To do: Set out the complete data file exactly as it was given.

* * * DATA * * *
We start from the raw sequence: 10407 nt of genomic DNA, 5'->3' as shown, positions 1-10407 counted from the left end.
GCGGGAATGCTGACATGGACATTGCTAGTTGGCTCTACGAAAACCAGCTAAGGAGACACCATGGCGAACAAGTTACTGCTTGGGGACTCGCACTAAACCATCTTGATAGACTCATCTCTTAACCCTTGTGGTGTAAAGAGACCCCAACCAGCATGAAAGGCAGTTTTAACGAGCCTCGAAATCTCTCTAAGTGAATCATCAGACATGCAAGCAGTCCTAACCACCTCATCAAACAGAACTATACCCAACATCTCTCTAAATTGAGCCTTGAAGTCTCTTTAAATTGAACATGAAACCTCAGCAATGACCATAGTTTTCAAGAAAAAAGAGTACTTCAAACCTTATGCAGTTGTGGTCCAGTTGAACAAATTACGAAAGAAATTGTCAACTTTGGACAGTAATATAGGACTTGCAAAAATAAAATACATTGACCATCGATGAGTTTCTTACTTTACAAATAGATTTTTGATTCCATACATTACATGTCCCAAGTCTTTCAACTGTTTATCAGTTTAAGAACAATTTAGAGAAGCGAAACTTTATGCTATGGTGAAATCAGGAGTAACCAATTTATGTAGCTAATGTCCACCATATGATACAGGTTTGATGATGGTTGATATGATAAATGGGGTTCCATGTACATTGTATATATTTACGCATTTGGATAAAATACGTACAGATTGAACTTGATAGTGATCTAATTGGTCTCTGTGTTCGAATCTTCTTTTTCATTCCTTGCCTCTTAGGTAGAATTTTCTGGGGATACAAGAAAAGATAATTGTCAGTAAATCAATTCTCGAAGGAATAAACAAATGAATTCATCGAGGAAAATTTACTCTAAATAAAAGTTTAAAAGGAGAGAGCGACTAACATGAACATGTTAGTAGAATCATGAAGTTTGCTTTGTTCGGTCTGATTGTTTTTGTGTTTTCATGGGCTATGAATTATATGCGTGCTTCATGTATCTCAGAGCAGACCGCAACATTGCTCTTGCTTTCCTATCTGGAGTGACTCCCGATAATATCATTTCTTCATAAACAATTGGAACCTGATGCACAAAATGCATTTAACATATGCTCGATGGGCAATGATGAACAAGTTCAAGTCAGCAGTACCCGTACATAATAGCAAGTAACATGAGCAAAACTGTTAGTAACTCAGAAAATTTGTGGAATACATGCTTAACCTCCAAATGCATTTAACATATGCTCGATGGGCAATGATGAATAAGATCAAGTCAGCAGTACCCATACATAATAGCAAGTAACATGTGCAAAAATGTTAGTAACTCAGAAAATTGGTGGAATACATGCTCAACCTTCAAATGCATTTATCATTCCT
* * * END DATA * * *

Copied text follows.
We start from the raw sequence: 10407 nt of genomic DNA, 5'->3' as shown, positions 1-10407 counted from the left end.
GCGGGAATGCTGACATGGACATTGCTAGTTGGCTCTACGAAAACCAGCTAAGGAGACACCATGGCGAACAAGTTACTGCTTGGGGACTCGCACTAAACCATCTTGATAGACTCATCTCTTAACCCTTGTGGTGTAAAGAGACCCCAACCAGCATGAAAGGCAGTTTTAACGAGCCTCGAAATCTCTCTAAGTGAATCATCAGACATGCAAGCAGTCCTAACCACCTCATCAAACAGAACTATACCCAACATCTCTCTAAATTGAGCCTTGAAGTCTCTTTAAATTGAACATGAAACCTCAGCAATGACCATAGTTTTCAAGAAAAAAGAGTACTTCAAACCTTATGCAGTTGTGGTCCAGTTGAACAAATTACGAAAGAAATTGTCAACTTTGGACAGTAATATAGGACTTGCAAAAATAAAATACATTGACCATCGATGAGTTTCTTACTTTACAAATAGATTTTTGATTCCATACATTACATGTCCCAAGTCTTTCAACTGTTTATCAGTTTAAGAACAATTTAGAGAAGCGAAACTTTATGCTATGGTGAAATCAGGAGTAACCAATTTATGTAGCTAATGTCCACCATATGATACAGGTTTGATGATGGTTGATATGATAAATGGGGTTCCATGTACATTGTATATATTTACGCATTTGGATAAAATACGTACAGATTGAACTTGATAGTGATCTAATTGGTCTCTGTGTTCGAATCTTCTTTTTCATTCCTTGCCTCTTAGGTAGAATTTTCTGGGGATACAAGAAAAGATAATTGTCAGTAAATCAATTCTCGAAGGAATAAACAAATGAATTCATCGAGGAAAATTTACTCTAAATAAAAGTTTAAAAGGAGAGAGCGACTAACATGAACATGTTAGTAGAATCATGAAGTTTGCTTTGTTCGGTCTGATTGTTTTTGTGTTTTCATGGGCTATGAATTATATGCGTGCTTCATGTATCTCAGAGCAGACCGCAACATTGCTCTTGCTTTCCTATCTGGAGTGACTCCCGATAATATCATTTCTTCATAAACAATTGGAACCTGATGCACAAAATGCATTTAACATATGCTCGATGGGCAATGATGAACAAGTTCAAGTCAGCAGTACCCGTACATAATAGCAAGTAACATGAGCAAAACTGTTAGTAACTCAGAAAATTTGTGGAATACATGCTTAACCTCCAAATGCATTTAACATATGCTCGATGGGCAATGATGAATAAGATCAAGTCAGCAGTACCCATACATAATAGCAAGTAACATGTGCAAAAATGTTAGTAACTCAGAAAATTGGTGGAATACATGCTCAACCTTCAAATGCATTTATCATTCCT